(Contact Info: larry at larryblakeley.com)

Important Note: You will need to click this icon to download the free needed to view most of the images on this Web site - just a couple of clicks and you're "good to go." For reasons why - go here.

A listing and access link to all:
song lyrics and mp3 audio files http://www.royblakeley.name/larry_blakeley/songs/ (all of which are a part of this Web site) can be accessed simply by selecting the "htm" file for the song you want;

poetry http://www.royblakeley.name/larry_blakeley/poetry.htm;

quotations http://www.royblakeley.name/larry_blakeley/quotations.htm; and

essays written by Larry Blakeley http://www.royblakeley.name/larry_blakeley/articles/articles_larry_blakeley.htm,

all of which are used to tell the story in this Web site, can be accessed by going to each respective link set out above.

My son, Larry Blakeley http://www.royblakeley.name/larry_blakeley/larryblakeley_photos_jpeg.htm manages this Web site.

Major Roy James Blakeley (December 10, 1928 - July 22, 1965) - USAF (KIA)

When I was young my dad would say
Come on son let's go out and play

No matter how hard I try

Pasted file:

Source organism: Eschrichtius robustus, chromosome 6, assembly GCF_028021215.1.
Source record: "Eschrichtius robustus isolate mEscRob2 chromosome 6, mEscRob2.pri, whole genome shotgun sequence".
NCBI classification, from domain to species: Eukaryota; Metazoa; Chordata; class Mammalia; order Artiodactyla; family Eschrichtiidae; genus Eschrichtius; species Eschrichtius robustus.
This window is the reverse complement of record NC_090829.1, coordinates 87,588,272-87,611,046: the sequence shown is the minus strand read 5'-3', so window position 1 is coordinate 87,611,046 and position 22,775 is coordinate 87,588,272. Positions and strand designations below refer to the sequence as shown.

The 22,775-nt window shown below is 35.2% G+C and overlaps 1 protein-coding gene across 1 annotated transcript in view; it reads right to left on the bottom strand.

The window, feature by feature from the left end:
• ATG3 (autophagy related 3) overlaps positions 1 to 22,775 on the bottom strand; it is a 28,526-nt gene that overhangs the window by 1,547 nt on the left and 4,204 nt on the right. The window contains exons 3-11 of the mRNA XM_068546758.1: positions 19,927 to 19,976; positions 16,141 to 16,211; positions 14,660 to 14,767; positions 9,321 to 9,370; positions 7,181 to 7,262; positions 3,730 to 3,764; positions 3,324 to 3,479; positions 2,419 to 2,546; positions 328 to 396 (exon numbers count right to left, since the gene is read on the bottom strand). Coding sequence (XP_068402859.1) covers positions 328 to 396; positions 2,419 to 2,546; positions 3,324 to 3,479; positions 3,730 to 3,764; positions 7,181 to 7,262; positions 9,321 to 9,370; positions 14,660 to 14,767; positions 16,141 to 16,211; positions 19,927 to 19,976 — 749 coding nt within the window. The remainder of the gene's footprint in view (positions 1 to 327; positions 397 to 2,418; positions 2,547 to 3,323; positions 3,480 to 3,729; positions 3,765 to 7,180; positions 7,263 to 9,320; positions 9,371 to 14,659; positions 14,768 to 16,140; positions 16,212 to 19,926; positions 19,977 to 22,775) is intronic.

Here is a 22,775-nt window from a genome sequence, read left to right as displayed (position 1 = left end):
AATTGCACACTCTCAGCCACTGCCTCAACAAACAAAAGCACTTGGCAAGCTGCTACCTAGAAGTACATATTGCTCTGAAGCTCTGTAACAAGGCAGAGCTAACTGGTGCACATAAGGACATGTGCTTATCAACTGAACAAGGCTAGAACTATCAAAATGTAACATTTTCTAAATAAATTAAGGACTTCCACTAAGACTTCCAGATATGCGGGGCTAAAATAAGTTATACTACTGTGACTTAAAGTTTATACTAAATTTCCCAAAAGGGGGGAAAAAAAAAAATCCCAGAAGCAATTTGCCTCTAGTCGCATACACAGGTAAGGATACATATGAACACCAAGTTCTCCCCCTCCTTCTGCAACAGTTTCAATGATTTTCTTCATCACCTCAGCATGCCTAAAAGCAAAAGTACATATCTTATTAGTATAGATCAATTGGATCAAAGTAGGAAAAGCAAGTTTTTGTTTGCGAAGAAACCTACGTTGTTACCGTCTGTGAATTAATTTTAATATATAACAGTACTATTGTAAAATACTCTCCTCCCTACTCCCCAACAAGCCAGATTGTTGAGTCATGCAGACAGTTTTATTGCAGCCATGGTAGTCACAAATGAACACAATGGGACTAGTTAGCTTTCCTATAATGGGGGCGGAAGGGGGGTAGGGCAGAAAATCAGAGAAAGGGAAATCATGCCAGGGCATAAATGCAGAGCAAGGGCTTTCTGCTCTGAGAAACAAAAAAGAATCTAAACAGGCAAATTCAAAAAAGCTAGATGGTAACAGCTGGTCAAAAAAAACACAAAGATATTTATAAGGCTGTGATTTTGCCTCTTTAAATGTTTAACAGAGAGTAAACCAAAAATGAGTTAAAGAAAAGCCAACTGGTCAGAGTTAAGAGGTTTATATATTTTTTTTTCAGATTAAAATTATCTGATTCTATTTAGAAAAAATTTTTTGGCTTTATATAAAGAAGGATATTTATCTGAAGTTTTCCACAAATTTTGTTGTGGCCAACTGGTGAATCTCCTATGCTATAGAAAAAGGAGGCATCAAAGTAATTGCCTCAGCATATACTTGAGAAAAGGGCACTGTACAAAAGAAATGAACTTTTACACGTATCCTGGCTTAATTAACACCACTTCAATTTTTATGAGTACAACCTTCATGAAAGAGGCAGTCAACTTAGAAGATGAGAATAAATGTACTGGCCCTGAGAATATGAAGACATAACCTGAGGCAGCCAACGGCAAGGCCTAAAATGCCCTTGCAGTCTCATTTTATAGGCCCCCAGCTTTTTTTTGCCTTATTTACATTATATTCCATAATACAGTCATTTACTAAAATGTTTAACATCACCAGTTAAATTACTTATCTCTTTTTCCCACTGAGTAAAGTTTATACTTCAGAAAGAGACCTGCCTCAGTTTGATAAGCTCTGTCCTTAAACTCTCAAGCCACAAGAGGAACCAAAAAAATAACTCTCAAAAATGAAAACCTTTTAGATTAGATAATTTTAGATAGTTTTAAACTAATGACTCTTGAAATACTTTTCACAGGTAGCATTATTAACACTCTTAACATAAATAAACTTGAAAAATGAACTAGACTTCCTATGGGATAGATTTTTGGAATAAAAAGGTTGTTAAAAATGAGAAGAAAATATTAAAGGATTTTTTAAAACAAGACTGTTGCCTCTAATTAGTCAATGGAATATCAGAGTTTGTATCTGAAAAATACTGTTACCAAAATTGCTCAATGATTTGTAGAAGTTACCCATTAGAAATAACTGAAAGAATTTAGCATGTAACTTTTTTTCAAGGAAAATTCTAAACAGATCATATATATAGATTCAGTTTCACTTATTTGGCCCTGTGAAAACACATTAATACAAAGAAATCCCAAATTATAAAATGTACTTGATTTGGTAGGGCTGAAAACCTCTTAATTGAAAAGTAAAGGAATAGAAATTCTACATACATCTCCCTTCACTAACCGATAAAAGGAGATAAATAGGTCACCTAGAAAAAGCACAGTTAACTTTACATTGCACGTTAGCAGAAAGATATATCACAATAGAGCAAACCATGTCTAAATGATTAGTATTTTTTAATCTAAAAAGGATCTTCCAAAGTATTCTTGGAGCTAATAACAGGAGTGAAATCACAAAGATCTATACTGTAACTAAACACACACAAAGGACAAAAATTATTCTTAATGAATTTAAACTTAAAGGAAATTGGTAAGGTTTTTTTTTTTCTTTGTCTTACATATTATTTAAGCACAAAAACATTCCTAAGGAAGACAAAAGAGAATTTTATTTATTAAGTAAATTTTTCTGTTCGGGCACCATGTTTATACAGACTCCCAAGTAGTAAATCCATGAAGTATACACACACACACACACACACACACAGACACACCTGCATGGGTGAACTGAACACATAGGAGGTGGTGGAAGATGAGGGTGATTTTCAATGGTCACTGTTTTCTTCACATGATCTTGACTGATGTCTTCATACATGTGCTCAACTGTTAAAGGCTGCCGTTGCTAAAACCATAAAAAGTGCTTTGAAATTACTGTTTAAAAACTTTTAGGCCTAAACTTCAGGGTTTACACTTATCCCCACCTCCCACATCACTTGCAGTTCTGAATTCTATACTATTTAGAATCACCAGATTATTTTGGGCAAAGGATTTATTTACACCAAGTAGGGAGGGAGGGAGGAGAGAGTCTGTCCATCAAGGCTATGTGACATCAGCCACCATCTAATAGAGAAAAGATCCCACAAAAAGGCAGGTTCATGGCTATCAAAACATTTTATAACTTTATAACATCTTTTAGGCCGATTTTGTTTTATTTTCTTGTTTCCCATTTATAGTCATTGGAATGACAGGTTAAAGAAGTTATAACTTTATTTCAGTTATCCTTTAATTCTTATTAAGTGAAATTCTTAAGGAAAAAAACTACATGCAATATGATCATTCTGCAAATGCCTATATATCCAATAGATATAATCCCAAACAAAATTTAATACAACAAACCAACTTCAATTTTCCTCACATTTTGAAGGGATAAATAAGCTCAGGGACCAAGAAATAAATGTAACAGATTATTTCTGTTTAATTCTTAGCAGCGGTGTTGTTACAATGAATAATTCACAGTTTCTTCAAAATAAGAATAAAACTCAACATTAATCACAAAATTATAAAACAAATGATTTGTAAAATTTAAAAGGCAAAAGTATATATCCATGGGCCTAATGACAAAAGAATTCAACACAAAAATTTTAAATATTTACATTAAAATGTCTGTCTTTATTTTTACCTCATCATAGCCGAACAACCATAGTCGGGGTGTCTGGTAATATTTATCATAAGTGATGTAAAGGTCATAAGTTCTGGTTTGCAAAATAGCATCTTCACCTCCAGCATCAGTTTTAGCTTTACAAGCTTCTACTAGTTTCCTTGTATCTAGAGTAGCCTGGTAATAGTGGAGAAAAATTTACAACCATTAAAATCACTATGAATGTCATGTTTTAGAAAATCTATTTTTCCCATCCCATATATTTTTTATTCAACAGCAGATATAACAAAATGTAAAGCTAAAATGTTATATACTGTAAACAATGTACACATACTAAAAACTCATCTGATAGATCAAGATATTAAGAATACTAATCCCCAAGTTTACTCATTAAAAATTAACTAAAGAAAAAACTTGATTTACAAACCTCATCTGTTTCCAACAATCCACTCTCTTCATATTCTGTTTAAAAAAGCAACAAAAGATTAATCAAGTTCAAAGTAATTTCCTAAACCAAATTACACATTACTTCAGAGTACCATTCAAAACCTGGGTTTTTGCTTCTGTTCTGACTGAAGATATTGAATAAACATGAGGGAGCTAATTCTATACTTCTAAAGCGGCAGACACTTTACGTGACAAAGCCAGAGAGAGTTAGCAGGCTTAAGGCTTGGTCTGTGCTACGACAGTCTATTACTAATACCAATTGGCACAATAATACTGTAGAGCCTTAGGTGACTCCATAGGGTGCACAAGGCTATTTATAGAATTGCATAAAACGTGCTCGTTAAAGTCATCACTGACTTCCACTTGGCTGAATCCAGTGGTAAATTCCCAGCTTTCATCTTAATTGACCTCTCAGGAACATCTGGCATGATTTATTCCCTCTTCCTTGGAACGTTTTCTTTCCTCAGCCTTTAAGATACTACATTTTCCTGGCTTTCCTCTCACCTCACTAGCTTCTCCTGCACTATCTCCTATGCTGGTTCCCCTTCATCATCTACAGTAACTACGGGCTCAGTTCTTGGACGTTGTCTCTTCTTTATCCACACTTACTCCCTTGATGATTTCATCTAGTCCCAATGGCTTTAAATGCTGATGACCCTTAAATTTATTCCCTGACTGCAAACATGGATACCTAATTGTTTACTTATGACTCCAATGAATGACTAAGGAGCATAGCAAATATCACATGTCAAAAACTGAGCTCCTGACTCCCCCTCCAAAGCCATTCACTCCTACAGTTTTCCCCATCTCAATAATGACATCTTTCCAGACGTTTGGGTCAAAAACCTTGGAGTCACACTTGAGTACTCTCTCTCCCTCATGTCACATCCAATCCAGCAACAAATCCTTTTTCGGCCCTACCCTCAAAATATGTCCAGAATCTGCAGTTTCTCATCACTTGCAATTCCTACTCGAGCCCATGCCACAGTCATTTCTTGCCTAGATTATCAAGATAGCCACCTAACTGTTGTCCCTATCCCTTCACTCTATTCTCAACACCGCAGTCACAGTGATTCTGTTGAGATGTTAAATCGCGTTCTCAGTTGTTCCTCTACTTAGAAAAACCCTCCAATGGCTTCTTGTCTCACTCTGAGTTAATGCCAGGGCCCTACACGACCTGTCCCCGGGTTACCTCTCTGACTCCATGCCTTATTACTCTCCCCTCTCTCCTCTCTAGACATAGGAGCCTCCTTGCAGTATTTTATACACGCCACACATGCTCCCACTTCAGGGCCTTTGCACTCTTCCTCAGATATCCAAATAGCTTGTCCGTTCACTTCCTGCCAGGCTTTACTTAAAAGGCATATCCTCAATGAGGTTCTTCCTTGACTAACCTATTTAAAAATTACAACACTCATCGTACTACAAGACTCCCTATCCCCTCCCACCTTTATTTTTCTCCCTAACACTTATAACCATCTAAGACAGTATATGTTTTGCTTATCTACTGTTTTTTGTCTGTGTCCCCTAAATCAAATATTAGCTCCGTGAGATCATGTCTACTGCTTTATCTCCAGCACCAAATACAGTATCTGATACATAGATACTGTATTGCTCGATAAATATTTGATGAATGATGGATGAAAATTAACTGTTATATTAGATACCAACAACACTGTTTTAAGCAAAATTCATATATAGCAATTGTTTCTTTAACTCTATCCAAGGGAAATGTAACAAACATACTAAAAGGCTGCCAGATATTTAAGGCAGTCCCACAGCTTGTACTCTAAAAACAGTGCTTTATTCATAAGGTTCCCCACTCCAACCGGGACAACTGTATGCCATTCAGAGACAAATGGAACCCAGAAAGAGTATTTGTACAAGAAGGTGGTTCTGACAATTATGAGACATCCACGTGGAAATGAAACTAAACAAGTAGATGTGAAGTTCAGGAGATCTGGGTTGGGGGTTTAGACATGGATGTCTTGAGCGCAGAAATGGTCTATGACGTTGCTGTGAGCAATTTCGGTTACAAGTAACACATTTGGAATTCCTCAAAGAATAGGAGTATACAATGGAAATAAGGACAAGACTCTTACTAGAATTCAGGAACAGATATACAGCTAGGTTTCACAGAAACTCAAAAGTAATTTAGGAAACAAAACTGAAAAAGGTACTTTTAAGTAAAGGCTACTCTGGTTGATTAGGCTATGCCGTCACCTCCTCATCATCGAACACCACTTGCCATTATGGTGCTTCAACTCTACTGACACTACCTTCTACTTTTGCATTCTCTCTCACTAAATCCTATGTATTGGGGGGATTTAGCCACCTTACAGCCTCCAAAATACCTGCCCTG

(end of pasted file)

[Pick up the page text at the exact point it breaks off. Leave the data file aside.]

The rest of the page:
No matter how many tears I cry
No matter how many years go by
I still can't say goodbye

- "I Still Can't Say Goodbye," Performer: Chet Atkins

MP3 audio file/lyrics http://www.royblakeley.name/larry_blakeley/songs/still_cant_say_goodbye.htm

For a larger image click on the photograph.

"As a patriotic American proud to serve the nation in uniform, I respectfully urge my political leaders in Congress to support the prompt withdrawal of all American military forces and bases from Iraq. Staying in Iraq will not work and is not worth the price. It is time for U.S. troops to come home."

“What’s wrong with you?” you may ask. OK, hear me out.

I’m an American citizen: 41 years old, born and raised in New York state, a father, and a husband. I’m also a chief master sergeant in the U.S. Air Force with 21 years in service. I love what I do and believe the military is a great way of life that provides great opportunities for success.

Stay with me. I support the Appeal for Redress, calling on my elected representatives in Congress to bring a prompt end to the Iraq war. I’m afforded that right by the Constitution, federal laws and military policies. I can also discuss and express my position in public in the capacity of an American citizen, provided I’m off base, off duty and not in uniform.

The collective appeal of more than 1,700 individuals has gained congressional attention and support, and will continue to compel our elected officials to take favorable action as more people become signatories. Many military members and affiliated organizations communicate with Congress on a wide variety of matters. The Constitution extends this basic right to all American citizens. By exercising our individual rights, we promote a healthy and enduring democracy.

Still, some yell “Traitor!” and other expressions in response to their perception that my conduct is blasphemous and irrational. Why would I do such a thing, and say so publicly? Allow me to explain my uncharacteristic behavior.